Here is what I got from my reading:
- Az-Zawahiri cannot travel easily.
- Az-Zawahiri does not have ready continuous access to electronic media, including Al-Jazeera satellite television. He cannot tell what of his recordings was broadcast, nor does he have a good sense of what is happening in Iraq.
- It is difficult for Al-Qa'idah to send couriered communications.
- The arrest of Abu Faraj Al-Libi (Al-Qa'idah's chief of operations, usually regarded as the number three position in the organization) had a severe impact on the organization's finances, to the point that Az-Zawahiri asked Az-Zarqawi to send him $100,000. The arrest did not, however, result in the arrest of any of the Arab members of Al-Qa'idah. He seems to value the Arab members more than other nationalities.
- Pakistan's operations in the Afghanistan-Pakistan border area are problematic for the organization.
- Al-Qa'idah continues with the ultimate goal of establishing a caliphate governed by the Shari' (strict Islamic law) with its center in what is now Syria or Egypt. Israel would have to be removed.
- The plan for Iraq:
1. Expel the Americans
2. Establish Islamic governance
3. Move the struggle to the surrounding countries
4. Move against Israel
- Popular support is essential for success - unlike what happened to the Taliban who did not attempt to widen their support base. Political action is equally important as military operations.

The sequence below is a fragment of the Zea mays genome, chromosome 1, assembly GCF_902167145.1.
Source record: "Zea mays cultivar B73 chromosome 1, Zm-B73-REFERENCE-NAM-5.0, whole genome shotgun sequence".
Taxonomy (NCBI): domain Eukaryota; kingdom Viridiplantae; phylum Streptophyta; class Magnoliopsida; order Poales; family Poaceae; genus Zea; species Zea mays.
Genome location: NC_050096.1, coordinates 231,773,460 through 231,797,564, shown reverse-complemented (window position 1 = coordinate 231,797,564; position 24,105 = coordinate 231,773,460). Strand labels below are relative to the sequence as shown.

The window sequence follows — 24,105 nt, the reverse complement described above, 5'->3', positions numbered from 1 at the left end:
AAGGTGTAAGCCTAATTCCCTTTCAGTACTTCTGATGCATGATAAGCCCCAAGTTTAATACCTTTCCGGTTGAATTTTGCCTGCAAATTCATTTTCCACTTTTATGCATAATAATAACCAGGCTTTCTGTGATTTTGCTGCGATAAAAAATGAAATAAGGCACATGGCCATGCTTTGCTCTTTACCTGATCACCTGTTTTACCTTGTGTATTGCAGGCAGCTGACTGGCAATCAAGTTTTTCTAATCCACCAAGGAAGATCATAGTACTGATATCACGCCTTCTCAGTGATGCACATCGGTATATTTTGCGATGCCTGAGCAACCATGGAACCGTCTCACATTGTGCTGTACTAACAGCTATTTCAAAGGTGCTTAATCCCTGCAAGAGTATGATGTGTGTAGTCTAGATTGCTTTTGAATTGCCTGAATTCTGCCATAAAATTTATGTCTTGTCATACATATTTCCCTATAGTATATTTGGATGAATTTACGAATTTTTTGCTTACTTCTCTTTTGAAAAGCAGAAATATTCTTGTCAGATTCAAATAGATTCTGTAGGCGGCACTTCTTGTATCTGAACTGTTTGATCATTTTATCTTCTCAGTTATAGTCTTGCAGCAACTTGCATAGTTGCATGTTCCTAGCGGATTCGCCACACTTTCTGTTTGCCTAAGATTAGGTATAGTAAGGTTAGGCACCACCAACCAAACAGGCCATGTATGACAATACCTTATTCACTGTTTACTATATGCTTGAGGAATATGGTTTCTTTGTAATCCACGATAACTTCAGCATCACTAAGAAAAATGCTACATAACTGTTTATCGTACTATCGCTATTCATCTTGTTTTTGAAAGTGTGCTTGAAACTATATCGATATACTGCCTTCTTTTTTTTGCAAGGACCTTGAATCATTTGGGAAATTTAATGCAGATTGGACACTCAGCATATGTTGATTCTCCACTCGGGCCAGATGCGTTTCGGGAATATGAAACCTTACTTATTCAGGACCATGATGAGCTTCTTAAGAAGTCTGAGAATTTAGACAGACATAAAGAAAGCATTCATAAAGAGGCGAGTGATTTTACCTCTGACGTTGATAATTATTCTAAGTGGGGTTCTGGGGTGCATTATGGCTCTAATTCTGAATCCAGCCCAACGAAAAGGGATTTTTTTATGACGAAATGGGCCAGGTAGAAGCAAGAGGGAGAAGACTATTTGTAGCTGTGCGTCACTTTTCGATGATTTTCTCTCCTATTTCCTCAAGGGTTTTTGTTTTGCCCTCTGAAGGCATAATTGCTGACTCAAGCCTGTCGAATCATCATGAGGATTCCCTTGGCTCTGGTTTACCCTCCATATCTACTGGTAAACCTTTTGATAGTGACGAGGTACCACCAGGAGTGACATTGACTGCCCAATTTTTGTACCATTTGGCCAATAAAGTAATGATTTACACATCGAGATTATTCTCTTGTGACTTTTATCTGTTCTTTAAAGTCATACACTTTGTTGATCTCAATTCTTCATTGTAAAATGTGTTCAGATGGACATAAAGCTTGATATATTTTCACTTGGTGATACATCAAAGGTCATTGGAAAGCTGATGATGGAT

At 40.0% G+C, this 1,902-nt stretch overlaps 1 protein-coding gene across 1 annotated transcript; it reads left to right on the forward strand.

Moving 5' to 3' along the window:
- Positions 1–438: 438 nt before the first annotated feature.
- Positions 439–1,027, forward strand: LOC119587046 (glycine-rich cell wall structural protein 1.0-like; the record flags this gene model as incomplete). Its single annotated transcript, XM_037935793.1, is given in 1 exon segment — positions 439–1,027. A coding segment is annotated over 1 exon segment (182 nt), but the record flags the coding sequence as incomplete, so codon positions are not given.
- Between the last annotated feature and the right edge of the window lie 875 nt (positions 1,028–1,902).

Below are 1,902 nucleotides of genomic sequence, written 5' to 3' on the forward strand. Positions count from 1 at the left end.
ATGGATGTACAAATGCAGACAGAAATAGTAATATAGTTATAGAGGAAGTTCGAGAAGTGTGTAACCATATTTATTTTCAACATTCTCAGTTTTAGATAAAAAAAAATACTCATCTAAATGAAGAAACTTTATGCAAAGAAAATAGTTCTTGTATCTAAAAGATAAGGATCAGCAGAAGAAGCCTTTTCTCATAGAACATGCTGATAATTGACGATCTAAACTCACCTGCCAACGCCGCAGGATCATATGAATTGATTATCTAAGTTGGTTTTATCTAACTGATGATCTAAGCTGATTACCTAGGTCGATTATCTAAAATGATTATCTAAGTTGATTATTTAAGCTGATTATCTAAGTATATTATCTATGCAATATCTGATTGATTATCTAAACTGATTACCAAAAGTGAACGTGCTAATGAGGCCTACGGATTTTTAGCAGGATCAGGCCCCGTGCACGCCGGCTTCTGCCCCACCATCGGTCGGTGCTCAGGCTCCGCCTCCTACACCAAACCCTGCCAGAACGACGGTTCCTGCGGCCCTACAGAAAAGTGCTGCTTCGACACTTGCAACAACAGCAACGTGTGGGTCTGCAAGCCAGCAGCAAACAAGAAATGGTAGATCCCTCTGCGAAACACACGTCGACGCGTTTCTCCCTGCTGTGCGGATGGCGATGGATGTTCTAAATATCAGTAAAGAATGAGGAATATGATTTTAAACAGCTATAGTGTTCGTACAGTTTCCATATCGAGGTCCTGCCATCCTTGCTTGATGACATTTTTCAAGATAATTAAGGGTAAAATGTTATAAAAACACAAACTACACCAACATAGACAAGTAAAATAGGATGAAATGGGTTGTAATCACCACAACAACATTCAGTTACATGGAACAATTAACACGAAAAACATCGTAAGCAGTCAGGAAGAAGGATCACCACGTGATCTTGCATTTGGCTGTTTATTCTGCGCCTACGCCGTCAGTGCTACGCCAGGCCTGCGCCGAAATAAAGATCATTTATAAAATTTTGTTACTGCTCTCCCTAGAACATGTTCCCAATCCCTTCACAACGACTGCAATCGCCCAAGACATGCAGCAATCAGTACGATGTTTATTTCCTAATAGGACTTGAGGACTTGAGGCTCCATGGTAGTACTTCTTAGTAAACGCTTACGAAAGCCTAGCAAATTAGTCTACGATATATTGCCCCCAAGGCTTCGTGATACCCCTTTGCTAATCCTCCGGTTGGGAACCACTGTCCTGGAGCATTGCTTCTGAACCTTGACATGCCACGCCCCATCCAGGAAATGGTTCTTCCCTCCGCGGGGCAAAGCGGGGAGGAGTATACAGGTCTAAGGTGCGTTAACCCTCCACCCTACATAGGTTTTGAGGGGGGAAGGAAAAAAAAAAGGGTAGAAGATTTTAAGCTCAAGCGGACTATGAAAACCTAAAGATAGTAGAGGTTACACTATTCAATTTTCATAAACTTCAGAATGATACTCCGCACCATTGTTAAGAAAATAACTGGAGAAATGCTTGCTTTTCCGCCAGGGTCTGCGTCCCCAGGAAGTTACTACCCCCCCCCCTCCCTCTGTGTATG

- "The Americans will exit soon." Az-Zawahiri has studied the American experience in Vietnam and believes that if they presevere, the American will just leave.
- Az-Zawahiri makes no distinction between the Iraqi Shi'a and the Iranians. He uses the terms interchangeably. Although he despises them and considers them to be apostates, he realizes that they cannot kill all of Iraq's millions of Shi'a. According to Az-Zawahiri, many Muslims do not understand the rationale for Az-Zarqawi's attacks on the Shi'a, and the attacks on Shi'a mosques are alienating Muslims around the world. Additionally, the attacks on the Shi'a divert resources from attacks in the primary adversary - the Americans.
- The Iranians are holding at least 100 Al-Qa'idah members, some of them senior leaders.
- Recorded beheadings and slaughter are counterproductive and hurt the cause in the media. Az-Zawahiri believes that half of the battle is being fought in the media, and broadcasts of the killings is not helpful. He says that they will have to wind the battle for hearts and minds in the media because they will never be able to do it on the battlefield.
- Az-Zawahiri's favorite wife, a son and a daughter were killed in an American air strike.
Read the entire text of the letter in either English or Arabic at:
The Syrian Arab News Agency (SANA), the mouthpiece of the Bashar Al-Asad regime, announced today that Syrian Minister of the Interior, Ghazi Kan'an, had committed suicide in his office in Damascus. Kan'an was more known for his previous position, that of military intelligence chief for Lebanon during Syria's occupation of that country.
There may be a connection to the suicide and the soon-to-be-released United Report on the assassination of former Lebanese prime minister Rafiq Al-Hariri.
I do not normally forward another analyst's views, but Pat Lang's take on this is superb. I worked for Pat for many years - he knows of what he speaks.
Read Pat Lang's The End of Gazi.